Dan Vera's recent visit to Notre Dame was, I think, what Letras Latinas aspires to. In other words, it hasn't always been the case. One of the adjustments we've made in the last couple of years, as the poster above indicates, is shifting all of our events to the evening....with plenty of lead time, and in consultation, as a rule, with the Creative Writing Program (they hold their events on Wednesdays, too). Dan's reading was scheduled in direct and early consultation with CW.
Getting the local press to notice doesn't happen overnight. It sounds like a cliché, but it still holds true: building and sustaining relationships is the key. I met Howard Dukes of the South Bend Tribune in the Fall of 2013. We made an appointment, he came to my office, we had a nice chat, and I gave him free books. He did a nice piece on the grande on-campus finale of of Latino/a Poetry Now. And then something highly unusual happened last spring: somehow Howard got wind that Laurie Ann Guerrero was going to be reading on campus (I was swamped and forgot to make my local press contacts because, among other reasons, I was travelling in from DC and I can only do so much), and I found out that he wanted to interview Laurie. Result? This. And so this year, remembering to put Howard on my check list, I contacted him, and he came through.
I also contacted the student reporter from The Observer who wrote a nice piece last year for our Latino/a Poetry Now finale, and she responded by saying she'd been promoted to News Editor, and so she assigned Dan's reading to new student journalist named Hunter. Dan's reading was his very first assignment, and he did a splendid job.
But lest one thinks these relationships happen overnight, they don't. In the Fall of 2011, when we launched Latino/a Poetry Now at Harvard University, I contacted The Observer then and made the pitch to them to cover our off-campus launch. I'm grateful to say they said Yes, and published this. In short, it's work, and more work, and if you're lucky, and keep at these relationships, they can and do pay off.
Dan Vera, Jonathan Diaz, Suzi Garcia, Francisco Aragon
missing: Ae Hee Lee
Arguably the most important aspect about these writer visits is to try and create spaces and situations where our students can interact and be enriched. On Dan's first night, Tuesday, keeping in mind the spirit of the Letras Latinas Writers Initiative, we set up a dinner with our Latino/a grad students in Creative Writing. And yet (I'm sorry I don't have a photo of this) no less enriching and important was that Dan had the opportunity to hang out and chat other CW grad student poets who were kind enough to come to the reading on Wednesday night, and who we invited to join us for drinks afterwards. They were Chris Holdaway, who hails from New Zealand, and is active in small press publishing with a cool press out of New Zealand called Compound Press. And Nichole Riggs, who hails from Tucson, AZ, and who, like Chris, is a first year student, and will be working with Action Books during her stint at Notre Dame. And speaking of Action of Books, also in attendance in show of support was current Creative Writing Director Joyelle McSweeney.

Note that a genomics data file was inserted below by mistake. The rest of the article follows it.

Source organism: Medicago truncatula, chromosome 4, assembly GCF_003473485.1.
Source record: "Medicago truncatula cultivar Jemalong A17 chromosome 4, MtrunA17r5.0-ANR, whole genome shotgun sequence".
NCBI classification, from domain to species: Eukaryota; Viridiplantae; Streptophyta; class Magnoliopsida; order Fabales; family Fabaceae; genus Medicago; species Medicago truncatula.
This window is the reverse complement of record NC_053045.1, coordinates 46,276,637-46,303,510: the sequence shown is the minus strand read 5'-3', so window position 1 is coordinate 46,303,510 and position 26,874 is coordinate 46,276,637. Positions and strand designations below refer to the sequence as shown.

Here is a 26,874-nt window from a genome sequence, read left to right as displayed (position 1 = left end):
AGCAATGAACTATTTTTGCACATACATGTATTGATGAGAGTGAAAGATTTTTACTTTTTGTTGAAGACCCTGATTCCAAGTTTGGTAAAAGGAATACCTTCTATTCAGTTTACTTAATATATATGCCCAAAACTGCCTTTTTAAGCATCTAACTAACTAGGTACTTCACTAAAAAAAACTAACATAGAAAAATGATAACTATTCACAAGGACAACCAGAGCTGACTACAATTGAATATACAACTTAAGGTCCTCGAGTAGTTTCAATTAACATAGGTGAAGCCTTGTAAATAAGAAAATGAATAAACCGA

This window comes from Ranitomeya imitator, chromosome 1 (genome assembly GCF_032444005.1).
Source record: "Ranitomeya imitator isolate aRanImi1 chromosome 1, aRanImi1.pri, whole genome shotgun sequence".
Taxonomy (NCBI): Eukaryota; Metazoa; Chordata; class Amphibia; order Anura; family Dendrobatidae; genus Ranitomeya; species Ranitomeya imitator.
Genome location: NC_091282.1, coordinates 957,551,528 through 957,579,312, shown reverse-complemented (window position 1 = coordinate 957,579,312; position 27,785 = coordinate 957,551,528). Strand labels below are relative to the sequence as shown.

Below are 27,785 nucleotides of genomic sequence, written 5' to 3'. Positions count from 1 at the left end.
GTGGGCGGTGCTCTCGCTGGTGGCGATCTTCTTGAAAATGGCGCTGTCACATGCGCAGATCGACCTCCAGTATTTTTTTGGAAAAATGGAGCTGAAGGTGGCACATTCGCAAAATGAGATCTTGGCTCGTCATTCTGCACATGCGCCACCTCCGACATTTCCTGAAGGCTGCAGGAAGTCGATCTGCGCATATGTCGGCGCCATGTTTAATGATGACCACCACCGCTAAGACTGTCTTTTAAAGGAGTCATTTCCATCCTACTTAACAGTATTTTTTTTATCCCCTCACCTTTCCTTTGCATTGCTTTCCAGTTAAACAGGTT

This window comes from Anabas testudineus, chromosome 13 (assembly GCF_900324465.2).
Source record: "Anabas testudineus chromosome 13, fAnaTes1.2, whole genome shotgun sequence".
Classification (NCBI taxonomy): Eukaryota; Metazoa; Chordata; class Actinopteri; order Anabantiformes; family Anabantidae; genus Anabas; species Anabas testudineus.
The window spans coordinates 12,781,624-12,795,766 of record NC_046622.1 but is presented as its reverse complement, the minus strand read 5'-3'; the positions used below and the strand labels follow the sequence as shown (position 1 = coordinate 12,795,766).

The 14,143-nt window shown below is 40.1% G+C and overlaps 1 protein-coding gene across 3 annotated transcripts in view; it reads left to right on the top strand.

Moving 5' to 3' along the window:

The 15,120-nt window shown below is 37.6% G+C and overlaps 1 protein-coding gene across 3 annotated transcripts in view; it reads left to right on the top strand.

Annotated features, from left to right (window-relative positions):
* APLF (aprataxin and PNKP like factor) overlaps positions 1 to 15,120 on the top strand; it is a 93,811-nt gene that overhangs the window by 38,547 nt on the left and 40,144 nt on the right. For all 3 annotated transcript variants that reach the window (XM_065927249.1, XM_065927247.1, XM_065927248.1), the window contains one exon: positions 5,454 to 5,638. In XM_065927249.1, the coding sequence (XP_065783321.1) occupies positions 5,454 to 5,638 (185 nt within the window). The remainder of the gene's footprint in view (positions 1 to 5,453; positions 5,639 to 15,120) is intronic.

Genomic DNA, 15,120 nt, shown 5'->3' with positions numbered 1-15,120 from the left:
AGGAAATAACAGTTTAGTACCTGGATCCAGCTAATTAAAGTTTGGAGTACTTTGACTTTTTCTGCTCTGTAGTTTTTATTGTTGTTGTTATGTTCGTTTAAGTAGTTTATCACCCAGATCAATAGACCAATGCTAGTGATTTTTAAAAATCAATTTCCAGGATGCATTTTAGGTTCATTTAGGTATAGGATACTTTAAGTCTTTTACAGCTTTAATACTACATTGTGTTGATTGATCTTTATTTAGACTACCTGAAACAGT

Professor Tom Anderson, current Chair of the Department of Romance Languages and Literature, has been one of Letras Latinas' most loyal and consistent supporters, when it comes to our on-campus events. A consumate book buyer and collector, our visiting writers can always count on his support. Tom has also been instrumental in providing co-sponsorship via the José E. Fernández Hispanic Studies Caribbean Initiative when our writers (like Dan) have connections to el Caribe.
Putting on these events is a team sport. And it starts with our Events Coordinator, Laly Maldonado, who got Dan squared away with his lodging, and who made sure we had a room, and a pre-reading reception. Here's Laly after having purchased books not only for the Institute's library for her and other members of her family.
Francisco Aragon, Tom Anderson, Dan Vera, Marisel Moreno
Equally supportive as Tom Anderson has been Associate Professor Marisel Moreno, with whom Letras Latinas has been steadily collaborating since Marisel and I worked together to bring Junot Diaz to Notre Dame in the Fall of 2009. Marisel has been particularly involved, in terms of classroom visits, with writers such as Fred Arroyo and William Archila, writers Marisel has now included in her syllabi, and her scholarly interests.
210-214 McKenna Hall, just before the reading
We set up 80 chairs and this optic seems to suggest that nearly all chairs were filled, if not all, eventually. Those in attendence were overwhelmingly students, including a good number from the across the way, at Holy Cross College--thanks to the collaboration of poet George Klawitter, C.S.C, who taught some of Dan's poems in his Advanced Composition class.
winner and judge
Speaking Wiri Wiri (Red Hen Press, 2013), the published book, wouldn't exist in its current form had Orlando Menes not selected it. Orlando did the honors of introducing Dan.
Dan at the podium
Audience members taking in some Wiri Wiri
Group photo with "Migrant Voices" class
On Dan's last day, he had a great session with Professor Marisel Moreno's "Migrant Voices" class